Painted into a Corner

I started this post some time ago, then gave up on it. It has languished in purgatory ever since. Lately some preliminary lane markings have appeared on a few of the neighborhood streets, and have prompted me to resurrect it from the depths.

So drivers would prefer cyclists move about in physically separated spaces. Before I continue with this, and if you have not read about this survey, you can do so at DC Streetsblog. I don't mean to be a smartass about this, but the first thought that came to mind was, well duh, of course drivers would prefer cyclists not be a part of the traffic mix. Shuffle them off to the side somewhere out of the way, maybe even out of sight. Pesky varmints are always getting in the way as it is. But I am telling you people, that road to separation is a tricky path once you start down it. We have already seen, where separated paths exist, attempts to keep bicycles off parallel roadways; never mind that those paths may not go where a rider needs them to.

Moving on.

I am pretty sure that anyone belonging to the "my generation" club will have grown up with coloring books full of printed ink images, simple outlines to be filled in. We were compelled to color within the lines. Speaking for myself now, I employed all my powers of concentration to not stray outside those lines. Those black boundaries were sacrosanct, a rule I had to master before I could graduate from first grade. Over time, attitudes began to change. All us "we" became parents during a time when the prevailing belief shifted - those lines, as it turned out inhibited imagination. We discovered that those lines we once sought to adhere to, were not always good.

I have touched upon the concept of bike routes, everything from the basic painted line type to the fully separated ones. My own thoughts about them are rather ambivalent; while I don't mind them, frequently use them, and recognize their value to less experienced riders, I have long saw problems with them as well.

I believe that transportation equality has less to do with the allocation of dedicated space, than it does the adjustment of attitudes. A system in which drivers would "expect bicycles in lane" should be more effective than a system of "special lanes"  which bicyclists must periodically leave anyway.  Our current developing system of bike lanes creates an over-reliance on a little paint to solve a bigger problem. Not a day goes by that I don't see multiple instances of drivers encroaching into one bike lane or another. I have no doubt that in some cases this is due to a blatant disregard. In other instances it may be due to confusion, or even an insidious belief that since no one was using the lane at the time and place, well… I am sure you get the idea.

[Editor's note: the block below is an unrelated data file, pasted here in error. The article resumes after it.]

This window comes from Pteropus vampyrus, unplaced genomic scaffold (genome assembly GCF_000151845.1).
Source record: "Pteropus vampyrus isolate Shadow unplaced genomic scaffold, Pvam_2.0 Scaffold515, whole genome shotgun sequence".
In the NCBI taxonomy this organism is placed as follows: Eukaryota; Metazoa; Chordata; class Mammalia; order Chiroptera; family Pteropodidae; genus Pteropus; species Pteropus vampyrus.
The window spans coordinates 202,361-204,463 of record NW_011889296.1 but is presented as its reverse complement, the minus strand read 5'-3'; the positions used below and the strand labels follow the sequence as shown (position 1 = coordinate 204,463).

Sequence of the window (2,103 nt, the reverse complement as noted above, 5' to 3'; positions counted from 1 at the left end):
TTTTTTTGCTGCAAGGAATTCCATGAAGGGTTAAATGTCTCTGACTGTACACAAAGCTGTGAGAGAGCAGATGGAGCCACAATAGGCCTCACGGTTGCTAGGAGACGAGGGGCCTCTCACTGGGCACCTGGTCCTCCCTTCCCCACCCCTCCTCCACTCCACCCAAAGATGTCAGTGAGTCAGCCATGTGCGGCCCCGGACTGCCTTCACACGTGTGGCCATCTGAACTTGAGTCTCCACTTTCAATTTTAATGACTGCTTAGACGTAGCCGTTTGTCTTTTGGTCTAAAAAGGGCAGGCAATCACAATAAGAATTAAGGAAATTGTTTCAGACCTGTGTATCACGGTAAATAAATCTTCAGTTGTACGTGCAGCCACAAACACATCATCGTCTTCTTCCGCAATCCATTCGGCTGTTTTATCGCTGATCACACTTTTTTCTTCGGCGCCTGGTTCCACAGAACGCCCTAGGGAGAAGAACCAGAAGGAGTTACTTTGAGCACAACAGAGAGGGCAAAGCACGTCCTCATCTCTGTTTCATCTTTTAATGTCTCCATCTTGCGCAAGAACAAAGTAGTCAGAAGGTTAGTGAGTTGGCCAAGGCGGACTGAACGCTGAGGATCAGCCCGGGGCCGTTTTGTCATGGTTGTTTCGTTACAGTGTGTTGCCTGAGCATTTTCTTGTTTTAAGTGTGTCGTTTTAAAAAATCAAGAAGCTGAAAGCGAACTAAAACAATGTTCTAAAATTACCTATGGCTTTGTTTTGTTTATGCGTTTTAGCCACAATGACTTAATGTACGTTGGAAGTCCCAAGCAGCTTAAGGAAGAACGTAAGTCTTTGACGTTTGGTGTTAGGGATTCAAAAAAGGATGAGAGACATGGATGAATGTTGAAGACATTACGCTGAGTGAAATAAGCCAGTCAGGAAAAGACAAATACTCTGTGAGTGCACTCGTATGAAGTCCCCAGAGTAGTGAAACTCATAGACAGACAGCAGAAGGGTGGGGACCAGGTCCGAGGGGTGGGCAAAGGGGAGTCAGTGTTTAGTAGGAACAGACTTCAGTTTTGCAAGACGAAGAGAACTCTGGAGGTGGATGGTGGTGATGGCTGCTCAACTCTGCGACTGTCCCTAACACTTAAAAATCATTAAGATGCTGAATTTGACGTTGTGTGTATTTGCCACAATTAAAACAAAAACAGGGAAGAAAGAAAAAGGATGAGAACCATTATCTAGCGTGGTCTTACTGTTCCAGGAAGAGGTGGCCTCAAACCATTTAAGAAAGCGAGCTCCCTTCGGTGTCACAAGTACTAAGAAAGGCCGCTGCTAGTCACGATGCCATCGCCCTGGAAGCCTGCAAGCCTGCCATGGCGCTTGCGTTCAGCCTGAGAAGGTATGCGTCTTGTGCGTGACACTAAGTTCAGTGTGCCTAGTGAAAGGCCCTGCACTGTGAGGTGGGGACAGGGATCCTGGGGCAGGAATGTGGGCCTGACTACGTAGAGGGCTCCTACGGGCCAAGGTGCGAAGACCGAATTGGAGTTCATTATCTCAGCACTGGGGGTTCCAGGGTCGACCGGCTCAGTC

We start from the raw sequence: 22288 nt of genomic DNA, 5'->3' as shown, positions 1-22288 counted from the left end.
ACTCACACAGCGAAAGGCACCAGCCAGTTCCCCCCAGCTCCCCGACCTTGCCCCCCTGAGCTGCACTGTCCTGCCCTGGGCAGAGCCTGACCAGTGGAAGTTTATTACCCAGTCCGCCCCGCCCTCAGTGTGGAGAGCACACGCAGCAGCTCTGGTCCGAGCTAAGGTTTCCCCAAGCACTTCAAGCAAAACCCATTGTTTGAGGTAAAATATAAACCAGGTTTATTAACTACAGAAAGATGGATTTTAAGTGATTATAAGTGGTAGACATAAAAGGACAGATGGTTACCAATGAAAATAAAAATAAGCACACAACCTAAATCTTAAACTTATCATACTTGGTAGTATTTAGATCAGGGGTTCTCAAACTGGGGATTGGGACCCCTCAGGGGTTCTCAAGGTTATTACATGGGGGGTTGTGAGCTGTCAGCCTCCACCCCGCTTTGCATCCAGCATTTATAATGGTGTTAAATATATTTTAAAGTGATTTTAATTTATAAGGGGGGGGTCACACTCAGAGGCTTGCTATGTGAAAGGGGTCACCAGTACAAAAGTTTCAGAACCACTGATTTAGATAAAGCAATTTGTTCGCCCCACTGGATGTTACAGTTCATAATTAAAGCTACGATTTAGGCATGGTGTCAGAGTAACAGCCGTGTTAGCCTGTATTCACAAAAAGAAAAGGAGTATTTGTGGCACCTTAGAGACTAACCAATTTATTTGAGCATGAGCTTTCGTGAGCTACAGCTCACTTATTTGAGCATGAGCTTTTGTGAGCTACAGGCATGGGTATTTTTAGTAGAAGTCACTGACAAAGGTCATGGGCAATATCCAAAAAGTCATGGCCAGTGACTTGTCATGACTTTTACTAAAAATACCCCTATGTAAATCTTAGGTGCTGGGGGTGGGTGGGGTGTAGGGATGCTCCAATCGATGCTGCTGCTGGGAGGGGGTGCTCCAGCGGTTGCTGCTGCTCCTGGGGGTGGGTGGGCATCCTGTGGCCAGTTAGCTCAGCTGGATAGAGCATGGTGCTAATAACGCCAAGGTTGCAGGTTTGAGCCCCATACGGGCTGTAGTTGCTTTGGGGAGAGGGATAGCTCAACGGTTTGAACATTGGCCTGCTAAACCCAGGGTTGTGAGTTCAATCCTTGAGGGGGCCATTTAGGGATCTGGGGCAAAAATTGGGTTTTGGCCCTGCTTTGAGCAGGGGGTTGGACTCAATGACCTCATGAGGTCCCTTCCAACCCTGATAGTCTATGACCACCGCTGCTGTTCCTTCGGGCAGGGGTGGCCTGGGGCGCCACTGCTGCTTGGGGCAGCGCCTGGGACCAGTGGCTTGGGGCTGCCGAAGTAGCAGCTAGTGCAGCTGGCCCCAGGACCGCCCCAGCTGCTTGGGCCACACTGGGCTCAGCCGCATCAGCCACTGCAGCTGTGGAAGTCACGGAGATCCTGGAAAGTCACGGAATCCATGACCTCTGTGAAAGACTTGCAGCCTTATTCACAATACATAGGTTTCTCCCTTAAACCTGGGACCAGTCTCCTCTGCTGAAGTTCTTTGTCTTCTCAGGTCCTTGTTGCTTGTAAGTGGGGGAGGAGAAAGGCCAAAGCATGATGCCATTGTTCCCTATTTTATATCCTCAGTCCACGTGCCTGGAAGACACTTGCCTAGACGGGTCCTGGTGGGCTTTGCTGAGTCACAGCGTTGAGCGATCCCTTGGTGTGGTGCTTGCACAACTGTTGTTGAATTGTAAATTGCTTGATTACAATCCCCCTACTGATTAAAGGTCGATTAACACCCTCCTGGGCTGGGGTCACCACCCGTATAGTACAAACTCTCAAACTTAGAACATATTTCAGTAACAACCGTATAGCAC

Look at those preliminary lines in the photo above. What do you notice? Two things stand out right off - first, the lane will be placed in the door zone. Second, and perhaps worse, any motor vehicle parked against the curb will encroach into the new bike lane. There is just not enough room for even a sub-compact to fit against the curb there. Golf carts may be okay.

You may remember a couple stories here concerning rising speed limits within the city of Claremont. Numerous streets within the city's limits would be see increased limits due to the state's 85th Percentile Mandate. The premise was rejected by the city council, which charged city staff with finding alternative means to keep speeds down. The markings that have been turning up are on some of those streets, and are among those means.

Here is where my ambivalence comes into play. This is a strictly residential street, and as such I cannot envision any instance in which its speed limit should be anything more than twenty-five miles per hour to begin with. Given that, bike lanes on this street should be unnecessary. Instead, drivers can't, or won't, drive at a reasonable speed and so, the city must act in response. The result seems pretty clear to me - bicyclists will have to leave the lane, move outside the lines in order to avoid parked vehicles; drivers, due to the narrow nature of the street, will encroach into the lane whenever they pass cars approaching from the opposite direction. The lanes will do little to reduce conflict but will, hopefully, promote lower speeds.

When you think about it, this is an interesting, and probably unique, case study. In most (maybe all) instances where bike lanes have been installed, they were created for bicyclists. To provide a certain degree of safety. In this case bicyclists will find little if any benefit; the lanes would seem to be entirely for the sake of drivers, a means of controlling speed.

I feel myself beginning to ramble at this point, but there seems to be so much more to say. Expect to read more here, once the lanes are actually installed and there has been time to observe the impact of them.